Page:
Hiro (American, born China, born 1930)
David Webb, Jeweled Toad, New York, 1963
1963
Dye imbibition print
50.2 x 39.1 cm (19 3/4 x 15 3/8 in.)
The J. Paul Getty Museum, Los Angeles, Purchased with funds provided by the Photographs Council
© Hiro

 

Soon Tae (Tai) Hong (South Korean, born 1934) 'Chong Ju' 1970

 

 

Soon Tae (Tai) Hong (South Korean, born 1934)
Chong Ju
1970
Gelatin silver print
24.8 x 20 cm (9 3/4 x 7 7/8 in.)
Object Credit: The J. Paul Getty Museum, Los Angeles
© Hong Soon Tae (Tai)

 

William Wegman (American, born 1943) 'In the Box/Out of the Box [right]' 1971

 

William Wegman (American, born 1943)
In the Box/Out of the Box [right]
1971
Gelatin silver print
35.4 x 27.7 cm (13 15/16 x 10 7/8 in.)
The J. Paul Getty Museum, Los Angeles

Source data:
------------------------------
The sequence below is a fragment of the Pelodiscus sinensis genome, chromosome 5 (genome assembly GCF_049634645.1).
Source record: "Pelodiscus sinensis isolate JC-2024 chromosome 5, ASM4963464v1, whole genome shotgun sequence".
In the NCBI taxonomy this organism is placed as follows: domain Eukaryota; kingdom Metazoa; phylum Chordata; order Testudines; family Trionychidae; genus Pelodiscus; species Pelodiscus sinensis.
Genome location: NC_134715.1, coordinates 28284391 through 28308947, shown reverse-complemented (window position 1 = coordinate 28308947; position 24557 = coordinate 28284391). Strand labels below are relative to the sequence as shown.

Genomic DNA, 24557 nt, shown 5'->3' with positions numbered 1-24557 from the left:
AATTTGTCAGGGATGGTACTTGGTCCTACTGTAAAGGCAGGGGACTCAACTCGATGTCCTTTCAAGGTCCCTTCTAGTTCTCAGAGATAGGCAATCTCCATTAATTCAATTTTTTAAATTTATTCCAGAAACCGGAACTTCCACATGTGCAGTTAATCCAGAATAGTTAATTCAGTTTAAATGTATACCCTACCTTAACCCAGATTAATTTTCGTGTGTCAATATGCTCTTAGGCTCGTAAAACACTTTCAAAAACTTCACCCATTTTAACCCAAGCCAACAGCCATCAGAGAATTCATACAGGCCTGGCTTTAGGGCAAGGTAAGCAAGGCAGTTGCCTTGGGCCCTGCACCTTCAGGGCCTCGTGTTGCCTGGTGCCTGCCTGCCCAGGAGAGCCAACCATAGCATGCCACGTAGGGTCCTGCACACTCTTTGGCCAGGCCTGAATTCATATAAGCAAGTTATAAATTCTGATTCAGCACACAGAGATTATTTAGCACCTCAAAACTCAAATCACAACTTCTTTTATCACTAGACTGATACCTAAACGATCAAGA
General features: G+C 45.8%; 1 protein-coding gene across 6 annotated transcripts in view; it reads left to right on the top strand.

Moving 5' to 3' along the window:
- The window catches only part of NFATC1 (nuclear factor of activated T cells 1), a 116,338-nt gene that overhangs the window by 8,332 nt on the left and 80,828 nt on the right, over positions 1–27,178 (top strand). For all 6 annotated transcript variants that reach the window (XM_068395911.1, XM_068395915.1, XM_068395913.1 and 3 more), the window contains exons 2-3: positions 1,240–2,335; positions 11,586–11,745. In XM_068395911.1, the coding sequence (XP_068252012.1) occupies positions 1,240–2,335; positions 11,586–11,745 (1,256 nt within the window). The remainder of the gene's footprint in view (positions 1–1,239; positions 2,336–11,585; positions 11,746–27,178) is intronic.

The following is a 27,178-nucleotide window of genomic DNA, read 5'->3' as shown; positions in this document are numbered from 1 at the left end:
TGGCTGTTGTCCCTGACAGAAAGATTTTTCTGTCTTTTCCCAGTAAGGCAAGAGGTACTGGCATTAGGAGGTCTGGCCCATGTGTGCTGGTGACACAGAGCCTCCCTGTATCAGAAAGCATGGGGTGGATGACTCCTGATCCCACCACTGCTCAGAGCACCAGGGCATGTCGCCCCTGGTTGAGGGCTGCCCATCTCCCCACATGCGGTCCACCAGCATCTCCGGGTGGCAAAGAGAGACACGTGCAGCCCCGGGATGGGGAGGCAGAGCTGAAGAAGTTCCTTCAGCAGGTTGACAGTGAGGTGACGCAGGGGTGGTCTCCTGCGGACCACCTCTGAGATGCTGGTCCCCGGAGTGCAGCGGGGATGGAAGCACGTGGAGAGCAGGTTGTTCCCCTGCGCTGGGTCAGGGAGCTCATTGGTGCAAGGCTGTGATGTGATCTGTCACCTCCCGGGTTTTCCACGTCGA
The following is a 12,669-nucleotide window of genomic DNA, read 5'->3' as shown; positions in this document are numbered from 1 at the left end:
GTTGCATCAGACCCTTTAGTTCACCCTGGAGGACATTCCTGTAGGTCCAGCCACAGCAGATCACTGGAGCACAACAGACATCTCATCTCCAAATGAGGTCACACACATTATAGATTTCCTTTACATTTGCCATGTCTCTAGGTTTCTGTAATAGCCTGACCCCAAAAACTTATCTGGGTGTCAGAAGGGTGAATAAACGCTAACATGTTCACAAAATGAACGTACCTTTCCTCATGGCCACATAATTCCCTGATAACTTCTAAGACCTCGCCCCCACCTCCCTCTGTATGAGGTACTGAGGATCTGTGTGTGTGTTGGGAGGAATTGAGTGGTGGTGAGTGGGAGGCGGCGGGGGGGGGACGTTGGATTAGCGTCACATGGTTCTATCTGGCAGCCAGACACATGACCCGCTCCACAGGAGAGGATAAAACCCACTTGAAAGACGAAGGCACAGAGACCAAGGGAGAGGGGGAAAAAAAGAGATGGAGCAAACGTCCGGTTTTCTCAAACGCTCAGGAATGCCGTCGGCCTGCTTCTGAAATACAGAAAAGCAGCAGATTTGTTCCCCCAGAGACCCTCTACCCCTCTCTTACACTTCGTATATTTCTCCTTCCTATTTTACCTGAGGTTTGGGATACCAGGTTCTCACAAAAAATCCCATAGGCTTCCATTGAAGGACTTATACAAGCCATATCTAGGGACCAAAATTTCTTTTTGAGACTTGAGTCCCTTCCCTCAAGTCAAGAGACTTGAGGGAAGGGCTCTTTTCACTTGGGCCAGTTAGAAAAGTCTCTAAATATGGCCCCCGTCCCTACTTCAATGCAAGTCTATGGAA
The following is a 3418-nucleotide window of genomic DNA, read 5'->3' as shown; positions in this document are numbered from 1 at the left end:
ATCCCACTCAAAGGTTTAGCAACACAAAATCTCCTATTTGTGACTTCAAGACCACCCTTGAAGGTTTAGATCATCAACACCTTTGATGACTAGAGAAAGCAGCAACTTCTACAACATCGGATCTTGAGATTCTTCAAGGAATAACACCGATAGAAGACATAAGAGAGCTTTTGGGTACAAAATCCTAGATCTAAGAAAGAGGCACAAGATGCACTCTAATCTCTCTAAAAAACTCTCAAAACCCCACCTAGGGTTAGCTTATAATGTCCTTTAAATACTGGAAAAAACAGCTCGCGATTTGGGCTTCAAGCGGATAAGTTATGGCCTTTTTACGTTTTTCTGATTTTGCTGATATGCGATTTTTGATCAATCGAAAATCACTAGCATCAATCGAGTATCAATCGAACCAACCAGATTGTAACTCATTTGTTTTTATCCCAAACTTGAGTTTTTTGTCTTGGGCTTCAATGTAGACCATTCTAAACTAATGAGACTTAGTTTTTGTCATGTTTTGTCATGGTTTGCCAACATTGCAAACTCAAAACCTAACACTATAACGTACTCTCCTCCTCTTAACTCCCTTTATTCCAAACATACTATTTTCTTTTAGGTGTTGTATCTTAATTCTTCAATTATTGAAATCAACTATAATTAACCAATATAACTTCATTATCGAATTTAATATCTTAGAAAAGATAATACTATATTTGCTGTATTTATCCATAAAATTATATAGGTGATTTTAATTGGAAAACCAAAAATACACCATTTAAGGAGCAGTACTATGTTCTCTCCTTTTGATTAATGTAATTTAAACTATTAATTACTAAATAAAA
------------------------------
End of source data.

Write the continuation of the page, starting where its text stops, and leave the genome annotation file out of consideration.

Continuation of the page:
© William Wegman

 

William Wegman (American, born 1943) 'In the Box/Out of the Box [left]' 1971

 

William Wegman (American, born 1943)
In the Box/Out of the Box [left]
1971
Gelatin silver print
35.5 x 27.7 cm (14 x 10 7/8 in.)
The J. Paul Getty Museum, Los Angeles
© William Wegman

 

 

The J. Paul Getty Museum
1200 Getty Center Drive
Los Angeles, California 90049

Opening hours:
Tues – Friday 10 am – 5.30 pm
Saturday 10 am – 9 pm
Sunday 10 am – 9 pm
Monday closed

The J. Paul Getty Museum website

LIKE ART BLART ON FACEBOOK

Back to top

05
Mar
15

Exhibition: ‘Pieter Hugo: Kin’ at Fondation Henri Cartier-Bresson, Paris

Exhibition dates: 14th January – 26th April 2015

 

At this moment in time, I believe that Pieter Hugo is one of the best photographers in the world.

Approaching photography with a keen awareness of the problems inherent in pointing a camera at anything, Hugo’s latest series Kin is a tour de force where concept meets clarity of vision and purpose; where a deep suspicion of photography and what it can accurately portray is used in the most incisive way to interrogate identity formation and power structures, colonization, racial diversity and economic disparity in Hugo’s homeland of South Africa. This is intelligent, beautiful, focused art.